COVID-19: 2000 Hamsters, Chinchillas, Guinea Pigs and Rabbits to be culled after 11 tested positive

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2000 small mammals from across Hong Kong will be euthanised in an anti-COVID-19 operation. Online petition against decision has nearly 15,000 signatories in just hours. NGOs and Animal Welfare associations working desperately to halt the action and prevent further damage.

At 5pm the government announced the culling of 2000 small animals. 7pm user Soren Lee started a petition titled ” Stop the Government from Wrongfully Euthanising Little Boss’ Small animals. By midnight it had over 12000 signatures and is near 15,000 signatories at time of writing. The SPCA announced “shock” at the government decision and other charities are actively telling owners to hand their pets over to them instead of authorities in order to save their lives. Some animals are already being abandoned in garbage disposals out of COVID-19 fears.

All because 11 infected hamsters at one pet shop in Causeway Bay.

Into the jaws of COVID, rode the 2000

On the 18 Jan COVID-19 press conference, the government announced that 2000 small pets from across Hong Kong will be culled on public health grounds after 11 hamsters tested positive for COVID-19. All 11 were from Little Boss Pet Shop, Causeway Bay where a 23 year staff member tested positive for the Delta strain on Sunday (16 Jan). A 67 year old customer who went to exchange a cage on 8 Jan tested positive later on. Her family has been sent to Penny’s Bay, though so far only her husband has tested preliminarily positive.

LITTLE BOSS (旺角) | Smart Pet Guide
Little Boss’ Mong Kok Branch. Image: SmartPetGuide

Speaking at a press conference, Dr. Leung Siu Fai, director of the Agriculture, Fisheries & Conservation Department (AFCD) said his department tested 125 samples from the pet store after being alerted to the Delta case on 17 Jan. Although the store also sells chinchillas and rabbits, all 11 positive samples were from hamsters.

The Centre for Health Protection (CHP) and the AFCD then tested the store’s warehouse in Tai Po. The warehouse also serves Little Boss’ sister brands iLoveRabbit and Mrs. Rabbit. All stores have since closed for deep cleaning. No positive cases were found in Tai Po, but environmental contamination on animal cages were positive.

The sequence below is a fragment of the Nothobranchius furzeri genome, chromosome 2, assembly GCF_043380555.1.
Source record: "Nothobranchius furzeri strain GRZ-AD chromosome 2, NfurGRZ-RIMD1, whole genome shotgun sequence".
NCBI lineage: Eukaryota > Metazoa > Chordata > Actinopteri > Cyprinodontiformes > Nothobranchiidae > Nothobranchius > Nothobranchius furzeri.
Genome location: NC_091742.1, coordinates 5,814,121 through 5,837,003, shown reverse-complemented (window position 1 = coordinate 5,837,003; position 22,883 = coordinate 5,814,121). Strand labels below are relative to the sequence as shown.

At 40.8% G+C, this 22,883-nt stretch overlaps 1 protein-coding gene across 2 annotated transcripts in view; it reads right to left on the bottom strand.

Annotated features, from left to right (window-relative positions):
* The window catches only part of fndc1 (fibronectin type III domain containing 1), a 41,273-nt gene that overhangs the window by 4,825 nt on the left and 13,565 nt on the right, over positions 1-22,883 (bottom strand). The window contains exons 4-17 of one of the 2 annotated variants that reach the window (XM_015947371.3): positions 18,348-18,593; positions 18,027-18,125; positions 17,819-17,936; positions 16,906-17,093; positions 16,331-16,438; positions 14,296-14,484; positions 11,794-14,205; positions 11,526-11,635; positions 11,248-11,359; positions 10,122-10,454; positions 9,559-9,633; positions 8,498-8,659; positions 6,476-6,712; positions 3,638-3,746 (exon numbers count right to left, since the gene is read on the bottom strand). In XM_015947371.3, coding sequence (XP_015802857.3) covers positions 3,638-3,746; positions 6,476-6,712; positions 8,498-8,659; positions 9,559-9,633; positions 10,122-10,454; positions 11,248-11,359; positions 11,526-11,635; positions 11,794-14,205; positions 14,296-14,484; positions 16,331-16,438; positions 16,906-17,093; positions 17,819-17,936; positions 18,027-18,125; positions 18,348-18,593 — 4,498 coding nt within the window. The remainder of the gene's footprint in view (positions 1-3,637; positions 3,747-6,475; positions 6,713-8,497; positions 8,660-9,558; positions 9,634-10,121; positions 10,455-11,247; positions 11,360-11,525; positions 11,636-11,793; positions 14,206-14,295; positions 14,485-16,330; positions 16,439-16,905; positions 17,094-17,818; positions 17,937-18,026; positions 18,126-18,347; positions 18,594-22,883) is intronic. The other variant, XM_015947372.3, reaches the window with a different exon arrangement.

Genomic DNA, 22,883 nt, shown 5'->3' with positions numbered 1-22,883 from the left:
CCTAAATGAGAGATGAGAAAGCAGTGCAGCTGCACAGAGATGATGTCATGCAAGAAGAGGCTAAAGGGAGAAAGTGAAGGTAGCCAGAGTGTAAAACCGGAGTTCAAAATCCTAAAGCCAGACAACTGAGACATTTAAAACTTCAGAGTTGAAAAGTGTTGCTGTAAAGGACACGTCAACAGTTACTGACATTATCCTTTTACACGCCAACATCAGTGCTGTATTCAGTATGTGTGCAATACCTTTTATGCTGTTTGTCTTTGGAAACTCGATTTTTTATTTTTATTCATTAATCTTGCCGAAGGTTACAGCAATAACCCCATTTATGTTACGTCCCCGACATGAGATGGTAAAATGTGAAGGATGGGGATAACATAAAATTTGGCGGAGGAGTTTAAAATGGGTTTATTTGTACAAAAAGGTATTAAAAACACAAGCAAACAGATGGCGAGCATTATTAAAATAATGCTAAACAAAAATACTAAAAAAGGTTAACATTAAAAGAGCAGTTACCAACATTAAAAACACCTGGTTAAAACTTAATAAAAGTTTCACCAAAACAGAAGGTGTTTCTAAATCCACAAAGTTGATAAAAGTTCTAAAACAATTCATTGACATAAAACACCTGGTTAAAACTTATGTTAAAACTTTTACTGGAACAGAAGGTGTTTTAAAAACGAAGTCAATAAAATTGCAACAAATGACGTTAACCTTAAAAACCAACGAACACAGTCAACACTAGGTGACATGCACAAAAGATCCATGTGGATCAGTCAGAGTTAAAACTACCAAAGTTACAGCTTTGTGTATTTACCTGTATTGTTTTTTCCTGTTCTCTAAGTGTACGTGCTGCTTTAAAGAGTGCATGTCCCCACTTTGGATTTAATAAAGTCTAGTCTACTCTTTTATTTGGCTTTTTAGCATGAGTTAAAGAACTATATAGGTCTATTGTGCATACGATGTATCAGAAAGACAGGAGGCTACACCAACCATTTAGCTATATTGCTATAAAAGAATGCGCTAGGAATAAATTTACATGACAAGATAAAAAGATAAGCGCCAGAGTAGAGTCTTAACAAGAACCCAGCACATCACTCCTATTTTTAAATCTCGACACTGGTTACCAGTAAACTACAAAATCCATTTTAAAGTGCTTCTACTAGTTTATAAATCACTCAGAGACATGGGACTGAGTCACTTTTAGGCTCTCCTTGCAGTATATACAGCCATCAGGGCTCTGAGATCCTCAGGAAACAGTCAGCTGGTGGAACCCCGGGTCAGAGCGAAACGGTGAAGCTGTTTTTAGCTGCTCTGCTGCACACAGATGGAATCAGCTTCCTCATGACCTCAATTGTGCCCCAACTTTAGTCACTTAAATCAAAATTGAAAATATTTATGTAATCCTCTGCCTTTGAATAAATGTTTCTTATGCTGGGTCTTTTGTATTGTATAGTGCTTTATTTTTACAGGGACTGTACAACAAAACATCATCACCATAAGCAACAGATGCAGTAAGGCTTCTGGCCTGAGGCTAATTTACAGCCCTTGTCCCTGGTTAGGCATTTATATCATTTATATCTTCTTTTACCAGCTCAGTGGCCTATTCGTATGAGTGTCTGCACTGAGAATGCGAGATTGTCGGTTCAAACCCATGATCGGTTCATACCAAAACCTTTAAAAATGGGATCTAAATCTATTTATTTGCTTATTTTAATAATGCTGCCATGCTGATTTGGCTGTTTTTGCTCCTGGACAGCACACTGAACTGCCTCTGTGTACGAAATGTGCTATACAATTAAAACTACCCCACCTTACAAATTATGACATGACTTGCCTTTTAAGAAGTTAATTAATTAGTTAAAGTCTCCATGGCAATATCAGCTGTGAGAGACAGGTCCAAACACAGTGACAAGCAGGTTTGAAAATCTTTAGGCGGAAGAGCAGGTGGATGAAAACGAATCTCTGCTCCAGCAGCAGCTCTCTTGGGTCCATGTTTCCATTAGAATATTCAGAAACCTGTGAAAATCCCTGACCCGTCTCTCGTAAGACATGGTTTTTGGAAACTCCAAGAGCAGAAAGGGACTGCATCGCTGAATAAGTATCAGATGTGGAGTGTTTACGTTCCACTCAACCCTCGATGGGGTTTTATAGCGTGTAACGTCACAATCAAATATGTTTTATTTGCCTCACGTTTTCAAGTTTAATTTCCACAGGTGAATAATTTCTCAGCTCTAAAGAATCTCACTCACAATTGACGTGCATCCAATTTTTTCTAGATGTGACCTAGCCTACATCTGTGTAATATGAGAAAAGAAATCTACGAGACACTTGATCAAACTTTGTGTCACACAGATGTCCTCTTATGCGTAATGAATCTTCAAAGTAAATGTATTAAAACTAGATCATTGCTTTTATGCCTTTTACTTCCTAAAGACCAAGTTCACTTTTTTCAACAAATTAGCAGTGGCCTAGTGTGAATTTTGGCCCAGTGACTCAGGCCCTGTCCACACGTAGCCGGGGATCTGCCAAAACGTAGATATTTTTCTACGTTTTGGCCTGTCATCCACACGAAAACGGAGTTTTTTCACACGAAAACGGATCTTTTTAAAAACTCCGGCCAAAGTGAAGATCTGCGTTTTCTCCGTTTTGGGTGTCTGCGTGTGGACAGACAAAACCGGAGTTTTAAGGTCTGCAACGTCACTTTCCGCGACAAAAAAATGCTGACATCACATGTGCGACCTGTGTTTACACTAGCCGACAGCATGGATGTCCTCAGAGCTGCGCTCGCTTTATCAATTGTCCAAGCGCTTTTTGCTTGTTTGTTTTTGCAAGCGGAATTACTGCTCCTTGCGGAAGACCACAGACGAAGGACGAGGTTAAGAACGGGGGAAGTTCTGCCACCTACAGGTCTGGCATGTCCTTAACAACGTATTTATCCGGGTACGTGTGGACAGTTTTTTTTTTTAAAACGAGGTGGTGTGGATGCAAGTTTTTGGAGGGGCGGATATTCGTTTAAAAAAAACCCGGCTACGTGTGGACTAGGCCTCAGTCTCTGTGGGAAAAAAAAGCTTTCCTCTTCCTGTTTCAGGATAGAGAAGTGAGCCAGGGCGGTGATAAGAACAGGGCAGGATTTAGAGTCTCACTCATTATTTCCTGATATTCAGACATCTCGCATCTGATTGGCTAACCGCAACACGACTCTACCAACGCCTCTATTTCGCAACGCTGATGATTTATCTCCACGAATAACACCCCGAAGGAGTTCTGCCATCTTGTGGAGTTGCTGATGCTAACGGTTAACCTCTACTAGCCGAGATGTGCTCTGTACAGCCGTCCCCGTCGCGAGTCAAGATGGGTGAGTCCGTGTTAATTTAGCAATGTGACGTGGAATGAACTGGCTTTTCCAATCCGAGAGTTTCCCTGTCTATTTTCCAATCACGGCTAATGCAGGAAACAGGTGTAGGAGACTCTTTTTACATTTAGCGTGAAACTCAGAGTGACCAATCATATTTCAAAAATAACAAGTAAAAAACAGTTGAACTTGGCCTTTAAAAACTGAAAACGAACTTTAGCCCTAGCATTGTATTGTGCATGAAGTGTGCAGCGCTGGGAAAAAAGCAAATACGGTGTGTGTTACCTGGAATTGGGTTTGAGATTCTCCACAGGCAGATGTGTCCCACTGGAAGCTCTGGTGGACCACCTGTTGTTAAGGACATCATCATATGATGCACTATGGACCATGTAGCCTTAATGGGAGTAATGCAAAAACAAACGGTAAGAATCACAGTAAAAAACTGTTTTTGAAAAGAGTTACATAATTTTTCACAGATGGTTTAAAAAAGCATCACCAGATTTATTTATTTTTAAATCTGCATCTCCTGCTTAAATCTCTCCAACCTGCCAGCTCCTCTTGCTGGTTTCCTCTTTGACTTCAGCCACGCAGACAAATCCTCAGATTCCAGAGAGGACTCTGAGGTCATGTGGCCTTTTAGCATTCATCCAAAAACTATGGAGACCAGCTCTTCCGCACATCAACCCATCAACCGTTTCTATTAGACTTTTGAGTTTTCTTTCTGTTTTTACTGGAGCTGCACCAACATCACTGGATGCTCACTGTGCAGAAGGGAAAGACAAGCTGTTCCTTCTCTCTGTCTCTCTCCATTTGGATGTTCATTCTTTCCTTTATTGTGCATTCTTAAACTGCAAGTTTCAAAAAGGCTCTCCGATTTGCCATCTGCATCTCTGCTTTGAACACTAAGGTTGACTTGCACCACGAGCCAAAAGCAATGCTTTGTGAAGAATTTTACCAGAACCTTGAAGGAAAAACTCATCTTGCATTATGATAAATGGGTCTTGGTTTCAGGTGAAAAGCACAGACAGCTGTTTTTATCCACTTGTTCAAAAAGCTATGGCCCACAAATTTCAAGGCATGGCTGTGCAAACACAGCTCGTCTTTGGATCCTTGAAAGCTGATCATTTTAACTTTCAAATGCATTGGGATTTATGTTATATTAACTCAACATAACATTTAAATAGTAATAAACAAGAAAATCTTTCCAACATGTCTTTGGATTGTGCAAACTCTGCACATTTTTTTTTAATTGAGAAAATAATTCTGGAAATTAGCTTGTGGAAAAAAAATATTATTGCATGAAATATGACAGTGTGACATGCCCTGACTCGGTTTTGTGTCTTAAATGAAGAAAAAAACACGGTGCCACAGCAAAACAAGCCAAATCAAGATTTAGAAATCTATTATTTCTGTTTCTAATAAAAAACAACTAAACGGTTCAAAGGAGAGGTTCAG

Leung believes that the virus came in one of two hamsters shipments from the Netherlands on 22 Dec and 7 Jan.

Prudent, preventative, firm decision

As a result of the positive cases, all animals within the Causeway Bay shop and the Tai Po warehouse will be culled. All customers who bought hamsters from Little Boss Causeway Bay after 7 Jan will be required to undergo compulsory quarantine.

In addition, the government has ordered the immediate closure of all 34 stores in Hong Kong licensed to sell hamsters. The AFCD will reclaim all hamsters that arrived in above shipments for euthanasia, while other animals will undergo compulsory testing. Stores will only be allowed to re-open after all animals test negative and premises have undergone deep cleaning.

In total, Leung estimated around 2000 animals will be euthanised – 1000 from Little Boss’ operations and 1000 from the rest of Hong Kong.

Dr. Leung and Sit from the AFCD. Image: GovHK

Dr. Thomas Sit, assistant director of the AFCD explained that the culling is necessary to “protect public health and animal health”.

“We already have evidence and the literature to prove hamsters have the receptors of these COVID-19 viruses similar to humans. So hamsters are usually used as a model to study this virus” said Sit.

“If the virus infects the hamsters, it has been proven in the laboratory, they can infect each other. That is why we have to make a quick and prompt decision to stop the outbreak”.

“They are excreting the virus and with the virus they can infect other animals and they can infect other hamsters and also human beings.

We do not want to cull all the animals, but we have to protect public health and animal health and we have no choice, we have to make a firm decision.”

By the evening, police and AFCD vehicles were seen outside Little Boss in Causeway Bay taking away allegedly infected rodents.

Animal Welfare Charities Shocked